The Chair (Mr. John Fraser): You can once we’re done here.

We will now consider the concurrence for Laura Smit, nominated as member, Walkerton Clean Water Centre. Would someone please move the concurrence? Mr. Rinaldi.

Mr. Lou Rinaldi: Chair, I move concurrence in the intended appointment of Laura Smit, nominated as a member of the Walkerton Clean Water Centre.

The Chair (Mr. John Fraser): Thank you, Mr. Rinaldi.

Is there any discussion? All those in favour? Opposed? The motion is carried.

Congratulations, Ms. Smit. Thank you very much.

Ms. Laura Smit: Thank you.

The Chair (Mr. John Fraser): Now we have a few extensions to consider, as we’ve got some intended appointees who are going to expire on the 27th. I’m going to consider them all as one, so I’m just going to read out all their names.


The Chair (Mr. John Fraser): Shara will be happy that I mention this. Inside your Pushdox, right at the bottom, there’s a tracking sheet for our intended appointees, so you can look at it that way. All right?

Do we have unanimous consent to extend the deadline to consider the following intended appointees, who all expire on February 27: Mr. Gérald Naud, nominated as a member of the Social Benefits Tribunal, Social Justice Tribunals Ontario; Erica Phipps, nominated as a member of the Pesticides Advisory Committee; William R. Apted, nominated as a member of the Ontario Review Board; and Jeffrey Weinstein, nominated as a member of the Ontario Review Board, to March 27, as the date we would extend it to?


The Chair (Mr. John Fraser): Yes, February 27 is the date that they will expire, so we want to extend it to March 27. Do I have unanimous consent to do that? That’s great. Thank you very much.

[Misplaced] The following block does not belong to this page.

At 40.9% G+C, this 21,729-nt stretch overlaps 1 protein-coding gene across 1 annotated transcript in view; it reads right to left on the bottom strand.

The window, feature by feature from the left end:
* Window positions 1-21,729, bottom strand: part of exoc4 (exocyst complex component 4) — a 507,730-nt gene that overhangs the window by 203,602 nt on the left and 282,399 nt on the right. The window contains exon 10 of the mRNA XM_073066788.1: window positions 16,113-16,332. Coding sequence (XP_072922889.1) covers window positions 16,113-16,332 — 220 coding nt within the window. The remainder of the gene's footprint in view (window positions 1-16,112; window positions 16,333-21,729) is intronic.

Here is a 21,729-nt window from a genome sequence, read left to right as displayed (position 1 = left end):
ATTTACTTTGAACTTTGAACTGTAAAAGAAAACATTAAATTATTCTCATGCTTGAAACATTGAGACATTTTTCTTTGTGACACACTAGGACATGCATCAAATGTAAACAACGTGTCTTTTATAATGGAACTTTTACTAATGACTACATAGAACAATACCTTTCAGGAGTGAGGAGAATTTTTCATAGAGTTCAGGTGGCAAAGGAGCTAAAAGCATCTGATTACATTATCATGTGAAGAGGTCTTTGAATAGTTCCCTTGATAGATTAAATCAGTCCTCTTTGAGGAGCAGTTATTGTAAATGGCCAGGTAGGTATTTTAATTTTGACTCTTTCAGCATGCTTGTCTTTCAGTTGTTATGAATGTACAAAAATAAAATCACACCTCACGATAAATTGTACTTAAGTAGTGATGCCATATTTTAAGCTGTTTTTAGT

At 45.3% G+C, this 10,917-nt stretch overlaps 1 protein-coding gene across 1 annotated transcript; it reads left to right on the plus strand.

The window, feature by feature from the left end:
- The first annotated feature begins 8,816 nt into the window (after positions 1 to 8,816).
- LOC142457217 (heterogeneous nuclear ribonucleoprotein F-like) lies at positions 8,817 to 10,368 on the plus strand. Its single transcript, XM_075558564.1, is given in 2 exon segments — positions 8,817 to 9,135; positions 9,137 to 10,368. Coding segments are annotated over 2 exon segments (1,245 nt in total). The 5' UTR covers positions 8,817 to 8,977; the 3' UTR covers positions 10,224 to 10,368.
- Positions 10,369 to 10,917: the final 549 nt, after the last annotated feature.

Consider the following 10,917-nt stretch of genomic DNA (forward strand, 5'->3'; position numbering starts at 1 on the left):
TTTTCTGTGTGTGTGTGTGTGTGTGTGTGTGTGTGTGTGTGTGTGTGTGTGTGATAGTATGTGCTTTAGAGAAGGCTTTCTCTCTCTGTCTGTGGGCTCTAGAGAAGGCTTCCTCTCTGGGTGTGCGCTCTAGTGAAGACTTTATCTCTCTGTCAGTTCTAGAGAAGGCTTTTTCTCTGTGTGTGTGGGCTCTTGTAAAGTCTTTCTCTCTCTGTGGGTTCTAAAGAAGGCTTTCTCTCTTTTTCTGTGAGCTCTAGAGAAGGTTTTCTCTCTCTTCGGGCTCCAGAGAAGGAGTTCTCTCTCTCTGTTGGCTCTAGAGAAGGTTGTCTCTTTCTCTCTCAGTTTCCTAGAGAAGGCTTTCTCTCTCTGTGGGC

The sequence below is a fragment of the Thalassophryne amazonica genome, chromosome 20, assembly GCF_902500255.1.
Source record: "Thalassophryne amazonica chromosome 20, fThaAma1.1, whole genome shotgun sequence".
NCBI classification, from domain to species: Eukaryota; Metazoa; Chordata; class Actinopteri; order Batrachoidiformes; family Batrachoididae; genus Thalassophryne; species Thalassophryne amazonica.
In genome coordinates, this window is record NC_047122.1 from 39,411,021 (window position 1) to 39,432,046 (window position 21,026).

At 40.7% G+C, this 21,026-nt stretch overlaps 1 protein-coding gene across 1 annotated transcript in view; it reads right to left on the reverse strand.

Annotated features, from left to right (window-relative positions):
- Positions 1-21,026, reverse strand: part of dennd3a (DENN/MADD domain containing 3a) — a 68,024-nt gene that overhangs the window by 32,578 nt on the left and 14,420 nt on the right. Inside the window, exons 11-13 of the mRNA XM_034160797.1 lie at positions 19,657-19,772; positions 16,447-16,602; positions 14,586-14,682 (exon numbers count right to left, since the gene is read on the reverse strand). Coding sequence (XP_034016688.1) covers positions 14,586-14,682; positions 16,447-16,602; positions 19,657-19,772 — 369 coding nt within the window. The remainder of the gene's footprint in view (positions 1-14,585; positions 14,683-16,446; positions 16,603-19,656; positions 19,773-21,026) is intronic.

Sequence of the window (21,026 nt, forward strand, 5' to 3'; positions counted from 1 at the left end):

That just about brings our meeting to a close, but I do want to mention, for those of us who have our iPads here this morning—and for those who don’t—that Shara is here. She can assist any of us with any issues that we’re having with the pilot.

Ms. Wong?

Ms. Soo Wong: I don’t have one, so I don’t know what you’re talking about.

The Chair (Mr. John Fraser): Okay. Ms. Wong is subbing in the committee.

Ms. Soo Wong: I’m not part of the pilot. How’s the pilot going?

Mr. Lou Rinaldi: Great.


The Chair (Mr. John Fraser): Okay, the meeting is now adjourned.

The committee adjourned at 0929.


Tuesday 17 February 2015

Subcommittee reports A-27

Intended appointments A-27

Ms. Laura Smit A-27


Chair / Président

Mr. John Fraser (Ottawa South L)

Vice-Chair / Vice-Présidente

Mrs. Cristina Martins (Davenport L)

Mr. Vic Dhillon (Brampton West / Brampton-Ouest L)

Mr. John Fraser (Ottawa South L)

Mr. Wayne Gates (Niagara Falls ND)

Mrs. Marie-France Lalonde (Ottawa–Orléans L)

Ms. Harinder Malhi (Brampton–Springdale L)

Mrs. Cristina Martins (Davenport L)

Mr. Jim McDonell (Stormont–Dundas–South Glengarry PC)

Mr. Randy Pettapiece (Perth–Wellington PC)

Mr. Lou Rinaldi (Northumberland–Quinte West L)

Substitutions / Membres remplaçants

Ms. Soo Wong (Scarborough–Agincourt L)

Clerk / Greffière

Ms. Sylwia Przezdziecki

Staff / Personnel

Ms. Heather Webb, research officer,
Research Services